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Speak Your Truth: On Giving Feedback at the Crag

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Last Tuesday, I was climbing at Indian Creek and met one of those women who stops you in your tracks. She was strong, probably in her 40s, a climbing guide, a mom, and one of the more elegant climbers I’ve ever watched. She casually danced up a 5.12- like she was out for a stroll, all the while holding friendly conversation and resting every 30 feet with the nonchalance of drinking lemonade in a recliner. Instant climber crush.

My climbing partners and I sat in line while her partner started up to clean the route. From the approach trail, two men ran to the base of the route. Through heavy panting, they asked how many more people were up before them. When we told them four, they looked infuriated, mumbled something in French, rolled their eyes, and walked away.

A little while later, this badass woman was working a splitter which had a section of perfect green camalots going through a roof. Let me repeat—splitter green camalots through a roof. Just tying in and hopping on a route like that is impressive and inspiring. She weighted the rope to figure out the sequence and placed another cam. One of the angry dudes walked by and snarkily chirped, “What’s she doing, practicing aid climbing?”

I’ve run into folks acting like assholes at the crag before. Mostly my response has looked like this: stand with mouth gaping and eyebrows raised, get too flustered to formulate an appropriate response or intervention, then process with friends on the drive home and come up with a witty, effective reply. Not super effective for bettering the vibe of the crag in the moment. Talking about it afterwards instead of in the moment feels trite and gossipy.

I think part of my stand-with-mouth-open silence is the idea that I’m saying something for the recipients—the folks who are being rude or acting arrogantly. I justify my inaction by telling myself that if they’re not open to hearing it, what’s the point? But I know better at my core.

Firstly, I definitely can’t tell if someone’s open to hearing my thoughts or feedback without trying. Secondly, someone can act defensively or seem like they don’t hear something in the moment, but it might register or shift something for them later on (speaking from my personal experience of reacting, having time to process, and realizing the truth in feedback offered to me). And maybe most importantly, it’s not about the other person.

Speaking my truth or offering meaningful feedback is for me. Doing so is about being authentic—lining up my values with my words, as opposed to the alternative of secretly harboring and marinating over unspoken truths.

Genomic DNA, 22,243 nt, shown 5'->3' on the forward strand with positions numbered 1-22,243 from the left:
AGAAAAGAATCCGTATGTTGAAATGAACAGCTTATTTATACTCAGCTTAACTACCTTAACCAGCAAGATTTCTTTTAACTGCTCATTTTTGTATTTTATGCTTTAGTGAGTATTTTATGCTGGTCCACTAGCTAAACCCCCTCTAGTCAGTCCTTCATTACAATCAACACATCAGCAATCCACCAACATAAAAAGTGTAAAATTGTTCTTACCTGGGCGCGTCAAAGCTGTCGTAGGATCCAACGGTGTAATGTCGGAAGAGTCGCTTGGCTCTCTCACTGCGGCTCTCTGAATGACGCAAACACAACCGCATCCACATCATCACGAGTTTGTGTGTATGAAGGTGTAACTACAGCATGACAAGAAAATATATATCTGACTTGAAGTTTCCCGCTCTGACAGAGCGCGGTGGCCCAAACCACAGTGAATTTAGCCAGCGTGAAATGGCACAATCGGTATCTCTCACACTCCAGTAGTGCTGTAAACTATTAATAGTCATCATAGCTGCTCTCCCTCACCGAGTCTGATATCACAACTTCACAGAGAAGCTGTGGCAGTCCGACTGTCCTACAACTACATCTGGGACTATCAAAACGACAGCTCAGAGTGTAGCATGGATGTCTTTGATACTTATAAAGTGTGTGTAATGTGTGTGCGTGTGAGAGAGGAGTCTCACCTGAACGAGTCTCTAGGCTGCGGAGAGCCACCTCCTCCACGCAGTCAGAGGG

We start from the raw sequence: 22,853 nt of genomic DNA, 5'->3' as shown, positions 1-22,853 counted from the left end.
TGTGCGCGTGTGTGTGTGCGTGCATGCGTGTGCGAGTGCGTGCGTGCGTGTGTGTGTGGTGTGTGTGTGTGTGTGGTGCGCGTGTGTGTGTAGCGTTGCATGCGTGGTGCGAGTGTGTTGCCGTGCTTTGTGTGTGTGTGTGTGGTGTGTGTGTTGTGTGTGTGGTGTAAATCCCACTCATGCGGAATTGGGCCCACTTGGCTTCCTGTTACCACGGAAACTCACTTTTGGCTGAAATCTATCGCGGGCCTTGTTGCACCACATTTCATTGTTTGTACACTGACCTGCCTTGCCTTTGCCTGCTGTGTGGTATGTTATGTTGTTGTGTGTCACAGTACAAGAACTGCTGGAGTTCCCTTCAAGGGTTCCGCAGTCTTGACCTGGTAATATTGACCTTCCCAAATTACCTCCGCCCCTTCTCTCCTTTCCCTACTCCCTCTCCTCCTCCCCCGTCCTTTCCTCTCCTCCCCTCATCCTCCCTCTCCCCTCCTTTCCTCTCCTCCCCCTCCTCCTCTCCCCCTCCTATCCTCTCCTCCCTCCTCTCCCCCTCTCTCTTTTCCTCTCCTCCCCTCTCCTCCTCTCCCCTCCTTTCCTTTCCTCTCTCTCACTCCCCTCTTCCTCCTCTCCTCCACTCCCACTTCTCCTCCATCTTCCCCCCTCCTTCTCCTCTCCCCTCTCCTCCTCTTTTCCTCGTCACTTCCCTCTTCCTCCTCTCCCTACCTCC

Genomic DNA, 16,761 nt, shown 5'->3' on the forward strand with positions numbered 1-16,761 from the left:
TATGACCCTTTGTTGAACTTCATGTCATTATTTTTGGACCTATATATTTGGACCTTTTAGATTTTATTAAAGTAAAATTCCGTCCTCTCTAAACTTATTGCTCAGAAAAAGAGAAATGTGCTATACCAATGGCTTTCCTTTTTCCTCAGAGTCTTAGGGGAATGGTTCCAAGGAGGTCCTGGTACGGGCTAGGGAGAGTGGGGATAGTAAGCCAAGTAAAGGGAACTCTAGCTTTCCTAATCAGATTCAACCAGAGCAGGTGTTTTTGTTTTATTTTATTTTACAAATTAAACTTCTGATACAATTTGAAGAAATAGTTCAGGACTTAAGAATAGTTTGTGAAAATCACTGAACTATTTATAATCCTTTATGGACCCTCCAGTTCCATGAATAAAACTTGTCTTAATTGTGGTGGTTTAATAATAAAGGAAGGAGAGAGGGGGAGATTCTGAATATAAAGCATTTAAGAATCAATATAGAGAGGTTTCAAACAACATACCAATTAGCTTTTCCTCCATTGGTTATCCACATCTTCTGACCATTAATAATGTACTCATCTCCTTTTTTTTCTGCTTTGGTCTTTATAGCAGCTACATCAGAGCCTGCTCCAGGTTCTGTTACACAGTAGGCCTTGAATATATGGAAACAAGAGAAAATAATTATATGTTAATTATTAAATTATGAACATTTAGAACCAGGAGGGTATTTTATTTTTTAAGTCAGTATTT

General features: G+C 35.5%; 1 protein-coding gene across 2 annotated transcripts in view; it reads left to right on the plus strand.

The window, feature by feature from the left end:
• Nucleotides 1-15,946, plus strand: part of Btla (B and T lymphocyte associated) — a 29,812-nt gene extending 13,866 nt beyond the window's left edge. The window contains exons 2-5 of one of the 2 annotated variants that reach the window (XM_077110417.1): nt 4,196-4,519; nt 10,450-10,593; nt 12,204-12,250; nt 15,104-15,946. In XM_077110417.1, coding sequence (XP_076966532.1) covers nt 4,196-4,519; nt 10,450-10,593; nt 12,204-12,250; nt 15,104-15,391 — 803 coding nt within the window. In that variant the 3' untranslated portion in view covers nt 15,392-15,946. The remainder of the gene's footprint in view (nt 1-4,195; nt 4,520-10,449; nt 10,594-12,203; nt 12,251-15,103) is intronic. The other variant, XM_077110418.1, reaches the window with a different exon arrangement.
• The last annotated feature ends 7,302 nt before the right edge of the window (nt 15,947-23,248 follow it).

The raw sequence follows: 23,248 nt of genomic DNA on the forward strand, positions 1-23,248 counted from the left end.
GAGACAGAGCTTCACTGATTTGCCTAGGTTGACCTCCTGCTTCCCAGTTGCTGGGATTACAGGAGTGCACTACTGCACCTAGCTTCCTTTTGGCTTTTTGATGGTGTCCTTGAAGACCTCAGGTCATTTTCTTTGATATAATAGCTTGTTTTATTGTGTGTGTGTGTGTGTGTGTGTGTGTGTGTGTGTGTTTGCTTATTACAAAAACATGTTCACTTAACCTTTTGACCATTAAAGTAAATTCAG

Last summer I was at Wild Iris with a friend, Jackie. She is a total crusher and so, so good at articulately speaking her truths. Someone was climbing the route next to us. He pulled on a draw, weighted the rope, and shouted, “Take me up! I’m being a huge vagina.” I whispered to Jackie, “I’m going to go try. This is for me, not for him. It might not go great.” She nodded encouragingly and I approached them as they pulled their rope. Practice, Kathryn. This is just practice.

Me: “Hey! I noticed when you were climbing this route, you said, ‘I’m being a huge vagina.’ I was wondering what you meant by that?”

Him: “Yeah I did! I mean I was acting like a little girl.”

Oh Betsy, this is what we’re working with. “Okay. What’s acting like a little girl mean?” We continued a back and forth, and I did my best to stay curious and assume positive intent. He continued to say shockingly sexist things. It did not go well. At the end of the conversation he said, “I’ve been climbing for twenty years and no one’s ever called me an asshole before today.” I definitely never called him an asshole. I tried to explain the impact on me, careful to talk about his actions and not who he was as a person. I’d give the whole conversation a D+, maybe a C- with grade inflation. I was courageous enough to jump in the ring, but quickly got KO’d.

Back to the Creek. The crusher woman returned to the ground with steam coming out of her ears at what that man had barked at her. She collected herself and walked over to them, while I sat on a boulder eavesdropping and eating my peanut butter and jelly sandwich. They ended up in an in-depth conversation that lasted over 20 minutes. She told him, “We’re all here to learn, and there is no space for putting other climbers down like that here. I’ve climbed here for over 20 years and that is not our vibe. You can be encouraging and supportive or you can stay quiet.”

She walked by my picnic boulder smiling: “I can’t stand that shit. I have no idea if I got through or not but it was for me, not for him.”

It was awesome. She said what she needed to say and said it with grace. She gave timely, specific feedback without regard of the outcome. It mattered for her.

I’m not advocating for you to be the crag police, or saying it’s your responsibility to interrupt any behavior or conversation that doesn’t sit well with you. But I am suggesting that it’s possible to speak your truth with grace and that it’s more for you—lining up your thoughts with your words and actions—than for anyone else. And maybe, just maybe, your words will help make the crag a little better.

Kathryn Montana Sall is a writer, artist, and educator living in Lander, Wyoming. Find her and @kathrynmontana.

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